Katie Bourne

Learn More
Secreted amyloid precursor protein-alpha (sAPP alpha) levels are reduced during the pathogenesis of Alzheimer's disease, but the significance of this for neural function is not well understood. Here, we show that intrahippocampal infusion of antibodies targeted to endogenous sAPP alpha reduced long-term potentiation (LTP) in the dentate gyrus of adult rats(More)
Secreted amyloid precursor protein-alpha (sAPPalpha) is a neuroprotective and neurotrophic protein derived from the parent APP molecule. We have shown that sAPPalpha enhances long-term potentiation in vivo and can restore spatial memory in rats whose endogenous sAPPalpha production is impaired. These observations imply that the reduction of sAPPalpha levels(More)
The secreted fragment of the amyloid precursor protein (sAPPalpha) generated following cleavage by alpha-secretase is an important mediator of cell function and is both neurotrophic and neuroprotective. HEK 293T cells have been stably integrated with a fragment of the APP gene to produce and secrete either sAPPalpha, or the alternative cleavage product(More)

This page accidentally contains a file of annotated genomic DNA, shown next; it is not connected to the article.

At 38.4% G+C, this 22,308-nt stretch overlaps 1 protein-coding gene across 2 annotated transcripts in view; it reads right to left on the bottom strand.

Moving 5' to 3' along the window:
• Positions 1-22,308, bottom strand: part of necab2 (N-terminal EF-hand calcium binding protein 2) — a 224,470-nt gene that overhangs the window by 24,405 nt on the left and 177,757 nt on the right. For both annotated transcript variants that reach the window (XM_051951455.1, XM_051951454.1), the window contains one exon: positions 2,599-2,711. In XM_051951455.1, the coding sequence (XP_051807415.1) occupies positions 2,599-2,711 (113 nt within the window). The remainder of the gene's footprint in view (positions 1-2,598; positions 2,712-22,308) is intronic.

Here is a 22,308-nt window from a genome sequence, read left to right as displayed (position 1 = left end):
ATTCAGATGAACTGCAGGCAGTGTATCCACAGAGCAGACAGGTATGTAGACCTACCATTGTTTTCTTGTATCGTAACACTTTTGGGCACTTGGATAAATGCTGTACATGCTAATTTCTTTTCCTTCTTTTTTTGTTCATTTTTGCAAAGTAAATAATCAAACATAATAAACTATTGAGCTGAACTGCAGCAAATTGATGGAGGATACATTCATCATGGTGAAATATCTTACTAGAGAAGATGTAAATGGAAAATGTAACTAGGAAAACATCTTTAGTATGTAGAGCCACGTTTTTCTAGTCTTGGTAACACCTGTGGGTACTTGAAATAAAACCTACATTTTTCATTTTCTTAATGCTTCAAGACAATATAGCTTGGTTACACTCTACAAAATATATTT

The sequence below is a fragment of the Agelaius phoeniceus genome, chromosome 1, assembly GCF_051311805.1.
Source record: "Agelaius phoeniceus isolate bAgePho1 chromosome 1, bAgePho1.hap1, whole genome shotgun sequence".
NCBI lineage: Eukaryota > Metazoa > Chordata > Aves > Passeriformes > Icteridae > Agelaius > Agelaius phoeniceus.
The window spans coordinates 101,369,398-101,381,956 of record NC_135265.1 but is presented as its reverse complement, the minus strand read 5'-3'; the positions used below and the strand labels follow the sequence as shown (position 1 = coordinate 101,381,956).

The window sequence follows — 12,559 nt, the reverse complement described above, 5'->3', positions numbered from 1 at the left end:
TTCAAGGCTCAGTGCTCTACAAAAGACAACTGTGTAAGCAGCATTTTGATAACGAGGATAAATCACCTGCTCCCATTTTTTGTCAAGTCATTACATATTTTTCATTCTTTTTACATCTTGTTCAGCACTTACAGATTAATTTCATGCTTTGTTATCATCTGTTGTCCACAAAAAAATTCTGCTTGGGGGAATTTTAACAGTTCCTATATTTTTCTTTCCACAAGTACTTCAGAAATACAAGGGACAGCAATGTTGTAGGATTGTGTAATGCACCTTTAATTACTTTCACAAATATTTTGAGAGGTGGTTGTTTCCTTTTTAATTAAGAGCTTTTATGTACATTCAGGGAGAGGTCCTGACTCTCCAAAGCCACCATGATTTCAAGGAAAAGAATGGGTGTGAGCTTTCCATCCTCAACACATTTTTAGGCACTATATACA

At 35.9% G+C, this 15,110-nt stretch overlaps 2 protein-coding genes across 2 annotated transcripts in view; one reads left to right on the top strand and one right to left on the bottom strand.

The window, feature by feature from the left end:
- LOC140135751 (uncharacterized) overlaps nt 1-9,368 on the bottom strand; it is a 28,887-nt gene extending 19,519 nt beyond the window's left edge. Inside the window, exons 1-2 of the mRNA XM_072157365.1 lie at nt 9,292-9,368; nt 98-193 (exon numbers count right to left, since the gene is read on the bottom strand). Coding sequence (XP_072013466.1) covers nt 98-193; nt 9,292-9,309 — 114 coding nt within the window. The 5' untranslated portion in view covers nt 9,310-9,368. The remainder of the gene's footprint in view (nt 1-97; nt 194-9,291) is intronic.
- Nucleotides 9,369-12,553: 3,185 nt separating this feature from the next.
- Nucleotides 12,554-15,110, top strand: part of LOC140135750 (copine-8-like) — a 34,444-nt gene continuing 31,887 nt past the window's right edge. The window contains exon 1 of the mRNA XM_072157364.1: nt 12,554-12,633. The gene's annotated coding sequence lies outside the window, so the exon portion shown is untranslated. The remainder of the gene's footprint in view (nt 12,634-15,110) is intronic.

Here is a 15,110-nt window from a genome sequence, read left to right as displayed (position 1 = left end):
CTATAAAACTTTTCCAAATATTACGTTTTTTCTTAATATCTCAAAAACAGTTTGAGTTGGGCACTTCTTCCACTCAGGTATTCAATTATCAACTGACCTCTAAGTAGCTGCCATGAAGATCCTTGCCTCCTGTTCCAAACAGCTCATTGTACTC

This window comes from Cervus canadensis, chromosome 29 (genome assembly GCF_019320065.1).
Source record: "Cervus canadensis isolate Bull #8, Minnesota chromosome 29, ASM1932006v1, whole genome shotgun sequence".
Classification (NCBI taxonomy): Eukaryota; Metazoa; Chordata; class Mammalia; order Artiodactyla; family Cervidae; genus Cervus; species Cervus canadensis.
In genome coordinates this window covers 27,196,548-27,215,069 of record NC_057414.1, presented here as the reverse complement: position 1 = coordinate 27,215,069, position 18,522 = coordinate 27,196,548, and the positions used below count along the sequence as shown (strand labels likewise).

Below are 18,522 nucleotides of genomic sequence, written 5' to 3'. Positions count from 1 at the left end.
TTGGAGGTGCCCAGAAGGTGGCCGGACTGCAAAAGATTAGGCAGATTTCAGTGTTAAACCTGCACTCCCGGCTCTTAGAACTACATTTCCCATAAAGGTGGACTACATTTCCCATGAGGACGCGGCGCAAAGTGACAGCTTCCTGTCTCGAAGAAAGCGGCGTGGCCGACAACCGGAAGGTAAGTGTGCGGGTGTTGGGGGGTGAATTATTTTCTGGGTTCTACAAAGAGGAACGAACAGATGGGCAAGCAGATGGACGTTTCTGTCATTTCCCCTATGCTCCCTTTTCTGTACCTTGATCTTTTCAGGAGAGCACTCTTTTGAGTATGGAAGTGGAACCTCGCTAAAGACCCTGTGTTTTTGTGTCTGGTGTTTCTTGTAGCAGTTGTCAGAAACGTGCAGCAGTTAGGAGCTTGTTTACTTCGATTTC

Differential processing of the amyloid precursor protein liberates either amyloid-ß, a causative agent of Alzheimer’s disease, or secreted amyloid precursor protein-alpha (sAPPα), which promotes neuroprotection, neurotrophism, neurogenesis and synaptic plasticity. The underlying molecular mechanisms recruited by sAPPα that underpin these considerable(More)
Introduction Although there are examples of individuals living for a century and more with little decline in brain function, many others are not so fortunate and are affl icted with debilitating disorders like Alzheimer’s disease (AD) even by the age of 65 years. It is projected that by 2050 there will be a 106 million people affected worldwide with this(More)
  • 1